A classic on the blog this afternoon, and one I have avoided watching for so long. Hopefully I wasn’t too disappointed.

Certificate: U

Director: Federico Fellini

Screenwriter: Federico Fellini

Starring: Marcello Mastroianni, Anouk Aimée, Claudia Cardinale

Genre: Drama

Runtime: 138 Minutes

Rating: 3.5 Stars

Reviewed by: Pearl

Guido is a film director, trying to relax after his last big hit. He can’t get a moment’s peace, however, with the people who have worked with him in the past constantly looking for more work. He wrestles with his conscience, but is unable to come up with a new idea. While thinking, he starts to recall major happenings in his life, and all the women he has loved and left. An autobiographical film of Fellini, about the trials and tribulations of film making. – From IMDB

Heralded as one of the Greatest Films ever made about Film, this one had A LOT to live up to.  And while plot wise, it may not have enthralled me the way that I wanted it to, visually and cinematically, this film was just jaw dropping.  I always love the aesthetic of a black and white film anyway, there is just something magical about them.  But here it really does add to the dreamlike quality of some of the scenes.  I am not entirely sure that I understood what was really going on half the time, but I was happy to be taken on the ride as long as it remained as visually stunning as it was.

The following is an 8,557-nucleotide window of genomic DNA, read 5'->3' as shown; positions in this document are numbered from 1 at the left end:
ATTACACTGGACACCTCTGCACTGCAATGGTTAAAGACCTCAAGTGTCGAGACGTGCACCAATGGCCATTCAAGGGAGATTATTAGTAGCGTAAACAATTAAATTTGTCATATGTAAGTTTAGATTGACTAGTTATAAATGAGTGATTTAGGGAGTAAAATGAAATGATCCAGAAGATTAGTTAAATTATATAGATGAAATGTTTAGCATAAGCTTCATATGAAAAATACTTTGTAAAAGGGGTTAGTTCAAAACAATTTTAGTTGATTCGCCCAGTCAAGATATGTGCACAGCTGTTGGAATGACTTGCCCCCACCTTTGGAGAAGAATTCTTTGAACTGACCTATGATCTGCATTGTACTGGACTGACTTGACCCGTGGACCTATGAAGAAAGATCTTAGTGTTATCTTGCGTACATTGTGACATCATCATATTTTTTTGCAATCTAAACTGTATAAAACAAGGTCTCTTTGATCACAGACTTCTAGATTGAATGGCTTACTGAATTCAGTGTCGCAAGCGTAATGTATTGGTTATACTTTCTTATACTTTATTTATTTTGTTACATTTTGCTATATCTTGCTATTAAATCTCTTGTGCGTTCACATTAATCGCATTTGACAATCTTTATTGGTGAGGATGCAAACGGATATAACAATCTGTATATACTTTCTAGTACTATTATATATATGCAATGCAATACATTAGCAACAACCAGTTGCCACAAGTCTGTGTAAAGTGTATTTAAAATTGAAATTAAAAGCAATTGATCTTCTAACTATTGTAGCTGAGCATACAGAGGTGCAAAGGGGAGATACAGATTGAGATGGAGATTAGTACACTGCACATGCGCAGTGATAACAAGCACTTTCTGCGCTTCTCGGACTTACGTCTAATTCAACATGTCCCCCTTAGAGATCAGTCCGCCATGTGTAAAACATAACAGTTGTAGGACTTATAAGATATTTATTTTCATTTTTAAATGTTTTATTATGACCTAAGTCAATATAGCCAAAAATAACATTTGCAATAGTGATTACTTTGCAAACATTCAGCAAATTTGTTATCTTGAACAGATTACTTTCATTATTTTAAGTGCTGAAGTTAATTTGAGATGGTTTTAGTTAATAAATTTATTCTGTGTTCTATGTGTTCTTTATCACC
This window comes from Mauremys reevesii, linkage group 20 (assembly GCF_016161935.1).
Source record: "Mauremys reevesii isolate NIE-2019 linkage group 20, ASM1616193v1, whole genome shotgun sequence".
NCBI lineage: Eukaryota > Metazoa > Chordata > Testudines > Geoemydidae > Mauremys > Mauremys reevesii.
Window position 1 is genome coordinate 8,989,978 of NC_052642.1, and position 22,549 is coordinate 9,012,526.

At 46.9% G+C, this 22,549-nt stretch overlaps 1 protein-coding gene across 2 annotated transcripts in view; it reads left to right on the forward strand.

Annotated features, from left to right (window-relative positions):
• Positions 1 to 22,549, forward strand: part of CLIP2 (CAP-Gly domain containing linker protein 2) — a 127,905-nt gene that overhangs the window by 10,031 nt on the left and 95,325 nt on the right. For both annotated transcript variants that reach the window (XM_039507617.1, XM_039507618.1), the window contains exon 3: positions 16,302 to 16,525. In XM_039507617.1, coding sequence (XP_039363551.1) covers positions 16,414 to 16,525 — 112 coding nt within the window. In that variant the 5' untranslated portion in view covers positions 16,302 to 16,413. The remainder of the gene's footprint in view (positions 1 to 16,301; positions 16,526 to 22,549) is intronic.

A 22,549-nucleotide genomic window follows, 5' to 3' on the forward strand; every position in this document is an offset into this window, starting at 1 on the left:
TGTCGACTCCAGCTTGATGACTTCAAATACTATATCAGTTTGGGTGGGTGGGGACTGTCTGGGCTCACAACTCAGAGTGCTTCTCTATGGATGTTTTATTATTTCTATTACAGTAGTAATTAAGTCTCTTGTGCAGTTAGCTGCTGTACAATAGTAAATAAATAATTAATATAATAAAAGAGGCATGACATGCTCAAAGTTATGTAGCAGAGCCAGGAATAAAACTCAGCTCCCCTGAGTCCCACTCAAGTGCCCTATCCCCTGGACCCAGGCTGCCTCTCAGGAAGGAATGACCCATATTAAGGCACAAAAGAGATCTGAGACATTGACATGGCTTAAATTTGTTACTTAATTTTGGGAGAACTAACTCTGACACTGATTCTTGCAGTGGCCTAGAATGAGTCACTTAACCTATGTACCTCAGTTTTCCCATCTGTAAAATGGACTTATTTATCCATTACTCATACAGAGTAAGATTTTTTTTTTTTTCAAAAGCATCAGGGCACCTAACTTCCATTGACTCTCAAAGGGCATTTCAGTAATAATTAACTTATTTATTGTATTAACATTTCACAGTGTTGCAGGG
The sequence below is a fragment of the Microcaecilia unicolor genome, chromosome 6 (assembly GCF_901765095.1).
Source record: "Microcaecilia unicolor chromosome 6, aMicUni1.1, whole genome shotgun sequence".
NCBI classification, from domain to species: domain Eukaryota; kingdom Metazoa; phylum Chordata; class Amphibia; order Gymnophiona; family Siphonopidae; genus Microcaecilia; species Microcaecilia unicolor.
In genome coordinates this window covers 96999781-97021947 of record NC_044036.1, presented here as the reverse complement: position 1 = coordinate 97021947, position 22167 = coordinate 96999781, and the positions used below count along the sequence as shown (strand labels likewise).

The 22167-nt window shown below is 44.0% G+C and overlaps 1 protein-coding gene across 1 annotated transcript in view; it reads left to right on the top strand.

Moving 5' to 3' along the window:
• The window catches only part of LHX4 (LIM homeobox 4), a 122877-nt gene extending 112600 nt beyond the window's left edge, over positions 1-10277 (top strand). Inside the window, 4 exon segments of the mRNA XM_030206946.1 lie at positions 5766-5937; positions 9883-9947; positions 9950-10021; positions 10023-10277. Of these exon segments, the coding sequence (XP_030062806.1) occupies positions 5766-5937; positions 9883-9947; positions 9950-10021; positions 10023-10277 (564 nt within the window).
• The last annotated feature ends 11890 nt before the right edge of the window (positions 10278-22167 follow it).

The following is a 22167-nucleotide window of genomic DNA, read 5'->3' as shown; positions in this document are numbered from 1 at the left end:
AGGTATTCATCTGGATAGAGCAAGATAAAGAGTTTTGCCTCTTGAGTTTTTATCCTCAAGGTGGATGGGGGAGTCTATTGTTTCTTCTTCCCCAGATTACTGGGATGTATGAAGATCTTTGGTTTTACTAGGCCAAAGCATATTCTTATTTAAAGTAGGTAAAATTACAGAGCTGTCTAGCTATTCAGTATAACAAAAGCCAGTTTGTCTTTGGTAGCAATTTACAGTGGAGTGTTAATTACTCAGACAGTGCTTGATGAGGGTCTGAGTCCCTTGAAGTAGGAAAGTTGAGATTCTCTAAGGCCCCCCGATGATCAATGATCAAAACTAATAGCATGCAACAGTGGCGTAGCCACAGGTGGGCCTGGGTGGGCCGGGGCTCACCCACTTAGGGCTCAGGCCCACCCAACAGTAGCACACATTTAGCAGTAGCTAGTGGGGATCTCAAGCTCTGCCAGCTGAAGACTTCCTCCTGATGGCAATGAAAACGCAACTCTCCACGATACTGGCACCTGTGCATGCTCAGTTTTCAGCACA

Mastroianni plays Guido, our main character, a director who has a case of writers block after the recent success of his last film.  His role is meant to be more than just a little biographical, based on the experiences of the films director Federico Fellini.  And his role is to shed a light on the world of film making, and the expectations and assumptions that prevail once you have had a hit film.   His world is complete chaos, and the dreamlike state he enters frequently during the film serve as both a respite and as inspiration. His performance is superb, even if the role doesn’t require anything emotional or really overly dramatic to happen to his character. He spends most of the films run time being as aloof as possible, and while I didn’t find him to be a particularly likeable character, he was an interesting one.

But as I mentioned earlier the actual plot, outside of Guido’s philandering is quite hard to follow because the dreamlike sequences interrupt so frequently, and with no real way to differentiate them from real life except to take note of the absurdity of what is happening.  I enjoyed these dream sequences much more than the rest of the film.  The characters had much more to do in these scenes and had to therefore show much greater range.

A Classic of Italian film making that should be seen by any self-proclaimed film buff, but I can’t say that I am going to be adding it to my favourites any time soon.

8 ½ is streaming now on Amazon Prime Video.